Forty moderately obese women enrolled in a 10 week study employing a low-fat, rotating energy diet, nutritional supplementation and aerobic walking. Energy intakes rotated between 2.09 and 6.27 MJ (500 and 1500 kcal) on alternate days. On 2.09 MJ days, women consumed meal substitute tablets each hour for the first eight hours of the day (totaling 24 gm carbohydrate, 4 gm fat, 3.2 gm protein), followed by whole food snacks and dinner. On 6.27 MJ days, subjects consumed diets of less than 20 percent fat and engaged in 20 to 30 minutes of aerobic walking. Nutrition supplements were taken daily, 34 women completed the study. Urinary ketones did not change throughout the study. Anthropometric and psychological parameters were measured at weeks 1,3 and 10. Body composition, assessed by bioelectrical impedance, showed mean declines in body weight of 5.8 kg (p<.001), body fat of 3.6 kg (p<.001), percent body fat of 2.4 percent (p<.001), and fat-free mass of 2.1 kg (p<.001). Improvements in reported sense of well-being (p<.01), perceived energy (p<.001) and body image (p<.001) were noted. Skeletal muscle energy function and work output was assessed using a computer-integrated arm ergometer and magnetic resonance spectroscopy to quantify the concentrations of inorganic phosphate (Pi), phosphocreatine (PCr) and intracellular pH (pHi) under resting and exercising conditions. Pre- to post-study increases in maximum arm strength (16.8 to 22.2 kg; pš.001) and total work output (191 to 282 joules; p<.001) were found. No changes over the study period were found in Pi/PCr ratios or pHi under either rest or exercise conditions. Although the impact of specific program components were not identified, the data suggest improved metabolic function in conjunction with favorable changes in psychological indices and body composition.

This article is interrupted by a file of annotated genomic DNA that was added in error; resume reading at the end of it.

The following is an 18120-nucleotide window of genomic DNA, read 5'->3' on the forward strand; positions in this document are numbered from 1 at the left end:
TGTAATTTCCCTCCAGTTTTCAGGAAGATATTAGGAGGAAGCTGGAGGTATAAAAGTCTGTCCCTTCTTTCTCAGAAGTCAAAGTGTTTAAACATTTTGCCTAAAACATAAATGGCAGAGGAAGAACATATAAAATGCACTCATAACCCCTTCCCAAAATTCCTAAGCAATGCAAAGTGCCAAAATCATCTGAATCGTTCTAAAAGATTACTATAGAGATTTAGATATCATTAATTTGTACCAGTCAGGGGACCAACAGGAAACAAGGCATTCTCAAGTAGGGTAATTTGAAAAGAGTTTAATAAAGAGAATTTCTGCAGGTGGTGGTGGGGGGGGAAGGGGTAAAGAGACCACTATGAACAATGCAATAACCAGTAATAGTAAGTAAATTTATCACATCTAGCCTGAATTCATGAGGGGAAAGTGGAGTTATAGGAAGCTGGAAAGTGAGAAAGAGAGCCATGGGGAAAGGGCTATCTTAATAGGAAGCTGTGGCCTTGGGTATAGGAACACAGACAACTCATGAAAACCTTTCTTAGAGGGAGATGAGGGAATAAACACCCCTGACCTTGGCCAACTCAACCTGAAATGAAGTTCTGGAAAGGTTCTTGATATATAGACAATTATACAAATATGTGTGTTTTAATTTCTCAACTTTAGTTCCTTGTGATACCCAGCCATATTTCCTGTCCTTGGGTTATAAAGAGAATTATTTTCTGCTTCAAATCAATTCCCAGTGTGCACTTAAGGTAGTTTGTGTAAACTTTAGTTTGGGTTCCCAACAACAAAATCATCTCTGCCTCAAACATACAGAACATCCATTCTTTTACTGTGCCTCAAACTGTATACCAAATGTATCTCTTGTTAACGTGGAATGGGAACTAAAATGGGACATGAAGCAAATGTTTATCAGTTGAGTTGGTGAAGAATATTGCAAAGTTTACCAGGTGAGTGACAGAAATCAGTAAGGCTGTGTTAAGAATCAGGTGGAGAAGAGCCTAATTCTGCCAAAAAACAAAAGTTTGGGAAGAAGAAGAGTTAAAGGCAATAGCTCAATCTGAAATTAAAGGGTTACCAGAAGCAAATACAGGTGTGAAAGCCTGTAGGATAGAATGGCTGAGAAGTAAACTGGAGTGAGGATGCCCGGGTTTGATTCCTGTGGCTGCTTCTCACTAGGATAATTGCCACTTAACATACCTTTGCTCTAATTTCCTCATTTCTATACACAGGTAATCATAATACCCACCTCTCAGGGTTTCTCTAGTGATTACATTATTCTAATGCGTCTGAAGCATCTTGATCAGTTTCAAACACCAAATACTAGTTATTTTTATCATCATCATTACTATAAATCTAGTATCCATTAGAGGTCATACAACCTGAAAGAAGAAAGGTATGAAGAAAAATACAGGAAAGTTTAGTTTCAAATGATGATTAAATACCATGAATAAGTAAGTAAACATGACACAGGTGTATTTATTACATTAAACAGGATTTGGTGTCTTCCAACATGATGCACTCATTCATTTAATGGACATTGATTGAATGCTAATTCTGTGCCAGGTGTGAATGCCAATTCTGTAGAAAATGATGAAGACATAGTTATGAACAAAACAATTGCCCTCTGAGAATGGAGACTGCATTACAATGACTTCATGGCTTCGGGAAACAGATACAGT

- Nutritional Supplements
ASJC Scopus subject areas
- Endocrinology, Diabetes and Metabolism
- Nutrition and Dietetics